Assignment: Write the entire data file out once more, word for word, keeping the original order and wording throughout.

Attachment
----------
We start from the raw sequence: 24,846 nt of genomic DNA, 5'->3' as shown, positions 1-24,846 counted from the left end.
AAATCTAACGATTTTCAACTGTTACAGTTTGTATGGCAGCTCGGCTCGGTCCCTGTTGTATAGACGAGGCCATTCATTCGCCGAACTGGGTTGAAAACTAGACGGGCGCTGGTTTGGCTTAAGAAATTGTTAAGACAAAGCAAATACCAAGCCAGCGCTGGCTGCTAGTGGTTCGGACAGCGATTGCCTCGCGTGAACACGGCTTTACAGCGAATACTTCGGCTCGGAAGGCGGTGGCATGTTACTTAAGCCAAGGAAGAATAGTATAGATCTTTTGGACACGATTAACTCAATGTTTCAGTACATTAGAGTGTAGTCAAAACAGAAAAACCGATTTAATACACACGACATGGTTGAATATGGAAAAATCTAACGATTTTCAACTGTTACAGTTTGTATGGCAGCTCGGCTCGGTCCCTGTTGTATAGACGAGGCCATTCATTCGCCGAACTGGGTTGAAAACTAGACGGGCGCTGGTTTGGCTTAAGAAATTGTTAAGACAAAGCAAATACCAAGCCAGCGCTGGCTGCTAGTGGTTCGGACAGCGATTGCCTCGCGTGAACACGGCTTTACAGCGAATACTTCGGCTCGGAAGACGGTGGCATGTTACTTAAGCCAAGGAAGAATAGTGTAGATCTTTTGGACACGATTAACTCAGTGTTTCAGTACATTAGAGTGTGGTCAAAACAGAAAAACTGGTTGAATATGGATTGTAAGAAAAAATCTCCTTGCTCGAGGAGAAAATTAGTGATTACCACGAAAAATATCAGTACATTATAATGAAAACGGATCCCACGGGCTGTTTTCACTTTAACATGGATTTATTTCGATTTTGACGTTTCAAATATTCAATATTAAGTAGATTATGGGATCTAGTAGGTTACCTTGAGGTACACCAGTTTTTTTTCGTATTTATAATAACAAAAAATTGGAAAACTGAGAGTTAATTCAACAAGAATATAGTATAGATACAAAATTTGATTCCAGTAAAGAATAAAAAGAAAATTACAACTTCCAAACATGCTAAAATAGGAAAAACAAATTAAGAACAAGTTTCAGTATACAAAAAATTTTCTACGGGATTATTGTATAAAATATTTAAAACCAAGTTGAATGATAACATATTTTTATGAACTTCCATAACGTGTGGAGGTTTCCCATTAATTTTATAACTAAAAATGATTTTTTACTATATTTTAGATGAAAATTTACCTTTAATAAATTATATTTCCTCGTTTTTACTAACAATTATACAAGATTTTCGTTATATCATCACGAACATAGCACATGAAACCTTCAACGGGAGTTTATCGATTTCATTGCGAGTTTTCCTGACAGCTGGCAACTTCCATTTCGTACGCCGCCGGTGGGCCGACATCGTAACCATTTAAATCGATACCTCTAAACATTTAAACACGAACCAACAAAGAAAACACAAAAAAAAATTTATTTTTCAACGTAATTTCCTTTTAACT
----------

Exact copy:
We start from the raw sequence: 24,846 nt of genomic DNA, 5'->3' as shown, positions 1-24,846 counted from the left end.
AAATCTAACGATTTTCAACTGTTACAGTTTGTATGGCAGCTCGGCTCGGTCCCTGTTGTATAGACGAGGCCATTCATTCGCCGAACTGGGTTGAAAACTAGACGGGCGCTGGTTTGGCTTAAGAAATTGTTAAGACAAAGCAAATACCAAGCCAGCGCTGGCTGCTAGTGGTTCGGACAGCGATTGCCTCGCGTGAACACGGCTTTACAGCGAATACTTCGGCTCGGAAGGCGGTGGCATGTTACTTAAGCCAAGGAAGAATAGTATAGATCTTTTGGACACGATTAACTCAATGTTTCAGTACATTAGAGTGTAGTCAAAACAGAAAAACCGATTTAATACACACGACATGGTTGAATATGGAAAAATCTAACGATTTTCAACTGTTACAGTTTGTATGGCAGCTCGGCTCGGTCCCTGTTGTATAGACGAGGCCATTCATTCGCCGAACTGGGTTGAAAACTAGACGGGCGCTGGTTTGGCTTAAGAAATTGTTAAGACAAAGCAAATACCAAGCCAGCGCTGGCTGCTAGTGGTTCGGACAGCGATTGCCTCGCGTGAACACGGCTTTACAGCGAATACTTCGGCTCGGAAGACGGTGGCATGTTACTTAAGCCAAGGAAGAATAGTGTAGATCTTTTGGACACGATTAACTCAGTGTTTCAGTACATTAGAGTGTGGTCAAAACAGAAAAACTGGTTGAATATGGATTGTAAGAAAAAATCTCCTTGCTCGAGGAGAAAATTAGTGATTACCACGAAAAATATCAGTACATTATAATGAAAACGGATCCCACGGGCTGTTTTCACTTTAACATGGATTTATTTCGATTTTGACGTTTCAAATATTCAATATTAAGTAGATTATGGGATCTAGTAGGTTACCTTGAGGTACACCAGTTTTTTTTCGTATTTATAATAACAAAAAATTGGAAAACTGAGAGTTAATTCAACAAGAATATAGTATAGATACAAAATTTGATTCCAGTAAAGAATAAAAAGAAAATTACAACTTCCAAACATGCTAAAATAGGAAAAACAAATTAAGAACAAGTTTCAGTATACAAAAAATTTTCTACGGGATTATTGTATAAAATATTTAAAACCAAGTTGAATGATAACATATTTTTATGAACTTCCATAACGTGTGGAGGTTTCCCATTAATTTTATAACTAAAAATGATTTTTTACTATATTTTAGATGAAAATTTACCTTTAATAAATTATATTTCCTCGTTTTTACTAACAATTATACAAGATTTTCGTTATATCATCACGAACATAGCACATGAAACCTTCAACGGGAGTTTATCGATTTCATTGCGAGTTTTCCTGACAGCTGGCAACTTCCATTTCGTACGCCGCCGGTGGGCCGACATCGTAACCATTTAAATCGATACCTCTAAACATTTAAACACGAACCAACAAAGAAAACACAAAAAAAAATTTATTTTTCAACGTAATTTCCTTTTAACT